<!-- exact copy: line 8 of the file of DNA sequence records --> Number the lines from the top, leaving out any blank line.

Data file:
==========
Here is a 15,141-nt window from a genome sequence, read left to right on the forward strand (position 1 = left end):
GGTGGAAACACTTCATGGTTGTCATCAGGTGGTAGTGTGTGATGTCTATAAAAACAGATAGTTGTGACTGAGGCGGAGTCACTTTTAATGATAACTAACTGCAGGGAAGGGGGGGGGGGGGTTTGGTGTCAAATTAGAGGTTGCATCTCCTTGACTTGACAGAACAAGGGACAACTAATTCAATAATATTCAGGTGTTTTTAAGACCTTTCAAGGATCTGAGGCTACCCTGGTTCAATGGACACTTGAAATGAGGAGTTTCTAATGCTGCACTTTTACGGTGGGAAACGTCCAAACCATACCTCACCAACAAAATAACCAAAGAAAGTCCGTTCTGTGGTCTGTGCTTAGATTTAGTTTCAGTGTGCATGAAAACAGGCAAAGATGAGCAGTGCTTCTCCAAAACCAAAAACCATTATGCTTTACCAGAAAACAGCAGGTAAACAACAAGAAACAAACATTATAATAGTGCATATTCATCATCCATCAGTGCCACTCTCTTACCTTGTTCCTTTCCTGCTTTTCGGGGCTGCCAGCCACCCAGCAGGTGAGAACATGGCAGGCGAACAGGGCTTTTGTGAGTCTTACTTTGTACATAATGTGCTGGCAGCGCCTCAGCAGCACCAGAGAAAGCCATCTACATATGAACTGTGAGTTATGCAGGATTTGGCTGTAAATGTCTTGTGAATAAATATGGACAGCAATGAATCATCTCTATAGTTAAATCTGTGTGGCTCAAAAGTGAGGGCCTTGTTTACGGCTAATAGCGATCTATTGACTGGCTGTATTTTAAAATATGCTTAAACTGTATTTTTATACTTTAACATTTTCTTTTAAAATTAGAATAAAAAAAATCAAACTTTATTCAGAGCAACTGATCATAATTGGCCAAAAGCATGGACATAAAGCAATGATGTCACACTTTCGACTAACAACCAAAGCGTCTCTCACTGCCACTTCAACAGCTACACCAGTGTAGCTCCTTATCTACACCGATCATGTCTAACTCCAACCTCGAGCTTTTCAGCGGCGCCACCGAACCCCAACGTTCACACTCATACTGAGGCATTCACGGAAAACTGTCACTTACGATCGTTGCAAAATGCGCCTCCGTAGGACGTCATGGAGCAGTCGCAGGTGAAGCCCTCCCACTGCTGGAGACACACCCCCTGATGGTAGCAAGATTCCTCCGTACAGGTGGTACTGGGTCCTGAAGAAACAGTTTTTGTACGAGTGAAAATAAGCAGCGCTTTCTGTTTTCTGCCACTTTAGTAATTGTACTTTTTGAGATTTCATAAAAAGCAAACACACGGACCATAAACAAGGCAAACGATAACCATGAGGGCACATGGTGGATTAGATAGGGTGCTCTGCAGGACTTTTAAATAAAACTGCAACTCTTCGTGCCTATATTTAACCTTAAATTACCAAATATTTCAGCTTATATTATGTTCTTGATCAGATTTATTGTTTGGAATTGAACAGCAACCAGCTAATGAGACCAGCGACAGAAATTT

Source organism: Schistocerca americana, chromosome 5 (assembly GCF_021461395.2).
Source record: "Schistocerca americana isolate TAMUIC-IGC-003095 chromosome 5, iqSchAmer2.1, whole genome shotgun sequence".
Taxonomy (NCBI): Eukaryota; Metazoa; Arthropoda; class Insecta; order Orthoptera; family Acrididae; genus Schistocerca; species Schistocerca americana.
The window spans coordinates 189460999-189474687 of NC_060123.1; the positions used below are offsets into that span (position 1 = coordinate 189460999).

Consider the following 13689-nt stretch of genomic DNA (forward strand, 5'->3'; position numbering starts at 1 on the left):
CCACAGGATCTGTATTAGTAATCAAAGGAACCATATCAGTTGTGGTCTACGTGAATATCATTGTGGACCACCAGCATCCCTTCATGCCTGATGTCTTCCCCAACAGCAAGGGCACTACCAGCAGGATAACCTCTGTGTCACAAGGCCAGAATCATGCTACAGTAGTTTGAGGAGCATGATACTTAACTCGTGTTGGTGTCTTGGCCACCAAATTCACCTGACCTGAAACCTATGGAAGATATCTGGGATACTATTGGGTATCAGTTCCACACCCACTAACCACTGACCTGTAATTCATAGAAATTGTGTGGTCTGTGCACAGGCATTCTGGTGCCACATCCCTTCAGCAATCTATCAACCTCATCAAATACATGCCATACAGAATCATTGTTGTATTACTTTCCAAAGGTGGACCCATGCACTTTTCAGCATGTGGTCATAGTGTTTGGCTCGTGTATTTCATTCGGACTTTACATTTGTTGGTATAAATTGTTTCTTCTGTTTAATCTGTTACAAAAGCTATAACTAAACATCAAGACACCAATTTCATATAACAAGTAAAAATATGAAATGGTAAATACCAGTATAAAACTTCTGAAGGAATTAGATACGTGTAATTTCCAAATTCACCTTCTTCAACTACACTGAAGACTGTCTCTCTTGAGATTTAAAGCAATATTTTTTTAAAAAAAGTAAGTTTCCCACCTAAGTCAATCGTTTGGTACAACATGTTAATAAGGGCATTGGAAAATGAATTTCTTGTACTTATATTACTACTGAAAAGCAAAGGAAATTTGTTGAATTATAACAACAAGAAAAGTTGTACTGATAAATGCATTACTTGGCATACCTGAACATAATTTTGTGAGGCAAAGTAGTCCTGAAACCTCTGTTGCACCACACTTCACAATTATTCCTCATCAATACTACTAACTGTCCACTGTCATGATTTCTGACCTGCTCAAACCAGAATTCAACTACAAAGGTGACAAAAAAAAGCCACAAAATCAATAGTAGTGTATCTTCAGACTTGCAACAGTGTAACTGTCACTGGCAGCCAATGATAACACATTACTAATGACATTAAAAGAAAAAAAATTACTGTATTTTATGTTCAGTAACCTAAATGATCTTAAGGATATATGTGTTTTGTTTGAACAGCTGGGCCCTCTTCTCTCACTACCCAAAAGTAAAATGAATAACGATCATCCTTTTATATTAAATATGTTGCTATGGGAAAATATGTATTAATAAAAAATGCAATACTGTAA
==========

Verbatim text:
CCACAGGATCTGTATTAGTAATCAAAGGAACCATATCAGTTGTGGTCTACGTGAATATCATTGTGGACCACCAGCATCCCTTCATGCCTGATGTCTTCCCCAACAGCAAGGGCACTACCAGCAGGATAACCTCTGTGTCACAAGGCCAGAATCATGCTACAGTAGTTTGAGGAGCATGATACTTAACTCGTGTTGGTGTCTTGGCCACCAAATTCACCTGACCTGAAACCTATGGAAGATATCTGGGATACTATTGGGTATCAGTTCCACACCCACTAACCACTGACCTGTAATTCATAGAAATTGTGTGGTCTGTGCACAGGCATTCTGGTGCCACATCCCTTCAGCAATCTATCAACCTCATCAAATACATGCCATACAGAATCATTGTTGTATTACTTTCCAAAGGTGGACCCATGCACTTTTCAGCATGTGGTCATAGTGTTTGGCTCGTGTATTTCATTCGGACTTTACATTTGTTGGTATAAATTGTTTCTTCTGTTTAATCTGTTACAAAAGCTATAACTAAACATCAAGACACCAATTTCATATAACAAGTAAAAATATGAAATGGTAAATACCAGTATAAAACTTCTGAAGGAATTAGATACGTGTAATTTCCAAATTCACCTTCTTCAACTACACTGAAGACTGTCTCTCTTGAGATTTAAAGCAATATTTTTTTAAAAAAAGTAAGTTTCCCACCTAAGTCAATCGTTTGGTACAACATGTTAATAAGGGCATTGGAAAATGAATTTCTTGTACTTATATTACTACTGAAAAGCAAAGGAAATTTGTTGAATTATAACAACAAGAAAAGTTGTACTGATAAATGCATTACTTGGCATACCTGAACATAATTTTGTGAGGCAAAGTAGTCCTGAAACCTCTGTTGCACCACACTTCACAATTATTCCTCATCAATACTACTAACTGTCCACTGTCATGATTTCTGACCTGCTCAAACCAGAATTCAACTACAAAGGTGACAAAAAAAAGCCACAAAATCAATAGTAGTGTATCTTCAGACTTGCAACAGTGTAACTGTCACTGGCAGCCAATGATAACACATTACTAATGACATTAAAAGAAAAAAAATTACTGTATTTTATGTTCAGTAACCTAAATGATCTTAAGGATATATGTGTTTTGTTTGAACAGCTGGGCCCTCTTCTCTCACTACCCAAAAGTAAAATGAATAACGATCATCCTTTTATATTAAATATGTTGCTATGGGAAAATATGTATTAATAAAAAATGCAATACTGTAA